You don’t get the blue bloods. You don’t even get college students coming to shows. It’s the people from South Boston. The Massholes from the suburbs. Those are the people I love. They’re real people. They have real life experience. They work. College kids don’t mean anything, in terms of a comedy audience. They don’t have a point of view. To be an audience member, you also need life experience. I much prefer a crowd of angry union guys from Dorchester, the Globies.

WHEN YOU WERE DOING COMEDY IN BOSTON AND KNOWING THAT YOU MIGHT FACE AN AUDIENCE THAT COULD BE UNPLEASANT AND/OR DRUNK, WAS IT DIFFICULT TO TAME THEM? You don't tame them. You confront them. I have the same energy in me, which is why I like it. I understand why some comics don't like it, because they've got an act, and they've got a certain vibe, and that's what they like to do on stage. I like to get into a fistfight on stage. I like the audience to challenge me, and if by tame them you mean I can outhate them, that's what I do. I don't back down. I steamroll them. If I'm getting resistance, I just basically take it on.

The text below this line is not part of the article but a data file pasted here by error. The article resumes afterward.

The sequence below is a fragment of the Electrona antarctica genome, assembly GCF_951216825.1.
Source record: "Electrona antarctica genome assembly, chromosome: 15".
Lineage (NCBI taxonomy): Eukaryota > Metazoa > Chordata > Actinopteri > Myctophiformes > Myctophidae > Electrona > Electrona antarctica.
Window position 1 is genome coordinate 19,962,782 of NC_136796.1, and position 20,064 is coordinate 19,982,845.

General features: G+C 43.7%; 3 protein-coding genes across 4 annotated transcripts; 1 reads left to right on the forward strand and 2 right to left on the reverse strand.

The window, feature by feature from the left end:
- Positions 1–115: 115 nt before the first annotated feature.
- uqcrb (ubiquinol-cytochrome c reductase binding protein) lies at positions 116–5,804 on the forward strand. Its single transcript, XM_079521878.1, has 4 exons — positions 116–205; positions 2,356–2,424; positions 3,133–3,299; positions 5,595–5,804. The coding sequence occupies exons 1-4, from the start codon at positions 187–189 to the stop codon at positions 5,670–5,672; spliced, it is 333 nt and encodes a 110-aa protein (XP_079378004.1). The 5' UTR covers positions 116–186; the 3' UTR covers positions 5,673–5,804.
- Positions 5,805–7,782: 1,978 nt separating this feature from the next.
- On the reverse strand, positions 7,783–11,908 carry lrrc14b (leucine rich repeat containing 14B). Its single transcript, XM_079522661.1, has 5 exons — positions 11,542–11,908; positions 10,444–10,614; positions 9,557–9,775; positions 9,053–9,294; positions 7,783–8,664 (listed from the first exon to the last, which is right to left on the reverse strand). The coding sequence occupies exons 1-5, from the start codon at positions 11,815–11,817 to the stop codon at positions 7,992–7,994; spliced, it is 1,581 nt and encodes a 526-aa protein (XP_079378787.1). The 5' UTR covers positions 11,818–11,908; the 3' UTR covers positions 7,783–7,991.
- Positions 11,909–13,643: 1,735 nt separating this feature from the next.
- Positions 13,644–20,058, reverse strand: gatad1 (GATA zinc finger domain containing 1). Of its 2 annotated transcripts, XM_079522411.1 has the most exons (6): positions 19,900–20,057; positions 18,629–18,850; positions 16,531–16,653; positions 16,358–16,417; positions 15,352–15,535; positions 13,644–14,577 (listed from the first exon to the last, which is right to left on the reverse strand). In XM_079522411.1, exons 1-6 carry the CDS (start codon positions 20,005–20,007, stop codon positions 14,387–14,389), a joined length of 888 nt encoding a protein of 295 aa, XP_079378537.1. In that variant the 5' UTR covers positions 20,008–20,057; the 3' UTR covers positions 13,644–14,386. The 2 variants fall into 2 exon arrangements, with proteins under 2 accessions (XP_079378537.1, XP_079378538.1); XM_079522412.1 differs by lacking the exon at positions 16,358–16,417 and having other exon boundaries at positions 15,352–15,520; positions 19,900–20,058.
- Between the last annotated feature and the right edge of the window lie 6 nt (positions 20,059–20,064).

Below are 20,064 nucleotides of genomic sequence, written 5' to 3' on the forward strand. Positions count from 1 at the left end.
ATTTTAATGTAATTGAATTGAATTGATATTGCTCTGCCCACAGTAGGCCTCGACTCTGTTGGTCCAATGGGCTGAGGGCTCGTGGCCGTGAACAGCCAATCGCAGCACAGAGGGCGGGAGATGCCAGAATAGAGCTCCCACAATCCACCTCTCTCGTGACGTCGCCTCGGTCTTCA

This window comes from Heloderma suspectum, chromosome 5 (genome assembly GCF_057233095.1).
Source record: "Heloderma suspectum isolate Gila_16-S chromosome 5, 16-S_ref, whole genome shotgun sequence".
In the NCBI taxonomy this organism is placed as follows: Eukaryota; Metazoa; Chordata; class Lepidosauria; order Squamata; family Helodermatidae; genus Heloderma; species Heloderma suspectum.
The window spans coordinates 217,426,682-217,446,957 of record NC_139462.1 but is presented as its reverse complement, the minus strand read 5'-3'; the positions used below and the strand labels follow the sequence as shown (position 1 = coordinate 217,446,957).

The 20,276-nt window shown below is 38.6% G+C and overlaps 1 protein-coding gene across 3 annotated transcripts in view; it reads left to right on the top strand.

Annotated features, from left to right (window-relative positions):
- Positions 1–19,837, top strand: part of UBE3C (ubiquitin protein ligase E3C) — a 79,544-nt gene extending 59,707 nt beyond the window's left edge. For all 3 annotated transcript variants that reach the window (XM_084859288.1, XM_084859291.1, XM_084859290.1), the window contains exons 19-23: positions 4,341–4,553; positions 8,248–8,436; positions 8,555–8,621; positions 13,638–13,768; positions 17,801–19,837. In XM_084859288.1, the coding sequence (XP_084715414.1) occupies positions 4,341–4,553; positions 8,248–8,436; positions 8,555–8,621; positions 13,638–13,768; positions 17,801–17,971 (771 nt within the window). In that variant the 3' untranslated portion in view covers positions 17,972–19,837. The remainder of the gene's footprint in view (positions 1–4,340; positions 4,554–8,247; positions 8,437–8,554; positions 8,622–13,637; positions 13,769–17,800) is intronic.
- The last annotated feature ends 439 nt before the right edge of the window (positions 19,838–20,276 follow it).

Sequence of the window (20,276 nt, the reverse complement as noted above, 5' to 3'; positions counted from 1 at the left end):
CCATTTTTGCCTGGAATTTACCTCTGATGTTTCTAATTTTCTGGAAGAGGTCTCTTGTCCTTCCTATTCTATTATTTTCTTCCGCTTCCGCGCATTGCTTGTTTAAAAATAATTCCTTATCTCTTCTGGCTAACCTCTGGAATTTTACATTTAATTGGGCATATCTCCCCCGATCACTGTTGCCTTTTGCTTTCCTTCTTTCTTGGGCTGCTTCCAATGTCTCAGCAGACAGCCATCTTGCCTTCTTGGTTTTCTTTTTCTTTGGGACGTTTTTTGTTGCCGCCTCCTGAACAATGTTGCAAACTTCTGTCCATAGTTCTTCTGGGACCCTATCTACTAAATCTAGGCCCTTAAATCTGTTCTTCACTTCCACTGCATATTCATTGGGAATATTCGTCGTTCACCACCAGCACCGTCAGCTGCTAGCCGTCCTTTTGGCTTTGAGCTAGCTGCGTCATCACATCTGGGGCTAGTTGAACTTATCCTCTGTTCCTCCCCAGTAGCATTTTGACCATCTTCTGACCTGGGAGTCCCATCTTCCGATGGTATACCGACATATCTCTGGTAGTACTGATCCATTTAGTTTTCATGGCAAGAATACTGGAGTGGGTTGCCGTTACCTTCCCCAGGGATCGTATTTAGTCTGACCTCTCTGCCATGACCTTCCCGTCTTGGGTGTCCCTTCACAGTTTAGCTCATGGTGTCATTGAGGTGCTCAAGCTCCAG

IS THAT A THING YOU GROW INTO? IS IT INSTINCT? Instinct. Which is why I always connected to doing comedy in Boston. And, certain cities I’ve gone to, there’s not enough of that. You go to the Midwest, and you see people that are living lives of quiet desperation, and they expect you to come out and just be background music while they eat chicken wings and drink buckets full of beer. It’s unappealing to me, because that’s where they want an act. They want, “You know you’re a redneck when…” with a list, and then you pull a guitar out. And, I like there to be some anger coming from the crowd.

WILL YOU RESIST SHOWS THAT ARE GOING TOO WELL? WILL YOU TRY TO FORCE A CONFRONTATION? It’s almost like sailing, which I haven’t done many times, but the concept is that if there’s no wind, you’re not going anywhere. You have to position the sail so you’re getting maximum confrontation with the wind. For me, to come on stage, if everything is killing out of the gate, I know I can’t sustain that. I can’t possibly kill at level ten. If I come out and kill at level ten, that’s great, but after less than five minutes of that, you have to let the sail out, or you’re going to tip over. You’re not going to make it all the way. It’s finding that right amount of resistance and keeping it there. You want to build it at the end. You want to come out of the gate strong, so you’ve got them. You want to try new stuff and some of it’s going to bomb, and then you want to kill again. But, headlining is different than doing a fifteen-minute set in an alternative room, because you’ve got to take people on a journey when you headline. You have to take them through a narrative. “Here’s me, laid out. Here’s my relationship to you, laid out.” Real time, improvisational. I never know what my set’s going to be.

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